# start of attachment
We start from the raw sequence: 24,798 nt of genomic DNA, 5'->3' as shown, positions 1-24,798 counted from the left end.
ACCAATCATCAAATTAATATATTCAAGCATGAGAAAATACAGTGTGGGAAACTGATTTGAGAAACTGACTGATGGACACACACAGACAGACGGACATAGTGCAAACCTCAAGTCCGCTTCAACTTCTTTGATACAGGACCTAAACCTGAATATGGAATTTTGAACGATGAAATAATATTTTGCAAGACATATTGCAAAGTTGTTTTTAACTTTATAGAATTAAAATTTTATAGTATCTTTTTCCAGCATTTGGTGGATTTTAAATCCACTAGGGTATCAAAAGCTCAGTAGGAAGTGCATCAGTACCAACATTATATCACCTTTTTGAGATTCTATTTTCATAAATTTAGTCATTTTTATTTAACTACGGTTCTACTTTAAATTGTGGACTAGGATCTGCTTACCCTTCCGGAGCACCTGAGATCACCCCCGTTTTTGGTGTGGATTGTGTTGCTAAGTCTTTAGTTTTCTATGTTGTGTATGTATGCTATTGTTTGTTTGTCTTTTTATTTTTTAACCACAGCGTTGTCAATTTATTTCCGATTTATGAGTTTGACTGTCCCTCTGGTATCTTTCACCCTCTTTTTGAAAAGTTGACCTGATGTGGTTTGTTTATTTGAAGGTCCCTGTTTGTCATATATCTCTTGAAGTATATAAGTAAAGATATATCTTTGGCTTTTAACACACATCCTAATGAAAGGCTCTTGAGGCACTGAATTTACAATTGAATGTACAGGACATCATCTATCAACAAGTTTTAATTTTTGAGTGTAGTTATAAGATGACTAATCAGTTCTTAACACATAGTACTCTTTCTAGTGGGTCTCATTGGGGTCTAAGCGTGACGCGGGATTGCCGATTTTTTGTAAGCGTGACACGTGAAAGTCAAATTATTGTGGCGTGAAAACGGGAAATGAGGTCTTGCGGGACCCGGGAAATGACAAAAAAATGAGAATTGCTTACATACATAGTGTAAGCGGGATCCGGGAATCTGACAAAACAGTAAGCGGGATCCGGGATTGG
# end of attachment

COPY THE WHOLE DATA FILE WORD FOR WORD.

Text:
We start from the raw sequence: 24,798 nt of genomic DNA, 5'->3' as shown, positions 1-24,798 counted from the left end.
ACCAATCATCAAATTAATATATTCAAGCATGAGAAAATACAGTGTGGGAAACTGATTTGAGAAACTGACTGATGGACACACACAGACAGACGGACATAGTGCAAACCTCAAGTCCGCTTCAACTTCTTTGATACAGGACCTAAACCTGAATATGGAATTTTGAACGATGAAATAATATTTTGCAAGACATATTGCAAAGTTGTTTTTAACTTTATAGAATTAAAATTTTATAGTATCTTTTTCCAGCATTTGGTGGATTTTAAATCCACTAGGGTATCAAAAGCTCAGTAGGAAGTGCATCAGTACCAACATTATATCACCTTTTTGAGATTCTATTTTCATAAATTTAGTCATTTTTATTTAACTACGGTTCTACTTTAAATTGTGGACTAGGATCTGCTTACCCTTCCGGAGCACCTGAGATCACCCCCGTTTTTGGTGTGGATTGTGTTGCTAAGTCTTTAGTTTTCTATGTTGTGTATGTATGCTATTGTTTGTTTGTCTTTTTATTTTTTAACCACAGCGTTGTCAATTTATTTCCGATTTATGAGTTTGACTGTCCCTCTGGTATCTTTCACCCTCTTTTTGAAAAGTTGACCTGATGTGGTTTGTTTATTTGAAGGTCCCTGTTTGTCATATATCTCTTGAAGTATATAAGTAAAGATATATCTTTGGCTTTTAACACACATCCTAATGAAAGGCTCTTGAGGCACTGAATTTACAATTGAATGTACAGGACATCATCTATCAACAAGTTTTAATTTTTGAGTGTAGTTATAAGATGACTAATCAGTTCTTAACACATAGTACTCTTTCTAGTGGGTCTCATTGGGGTCTAAGCGTGACGCGGGATTGCCGATTTTTTGTAAGCGTGACACGTGAAAGTCAAATTATTGTGGCGTGAAAACGGGAAATGAGGTCTTGCGGGACCCGGGAAATGACAAAAAAATGAGAATTGCTTACATACATAGTGTAAGCGGGATCCGGGAATCTGACAAAACAGTAAGCGGGATCCGGGATTGG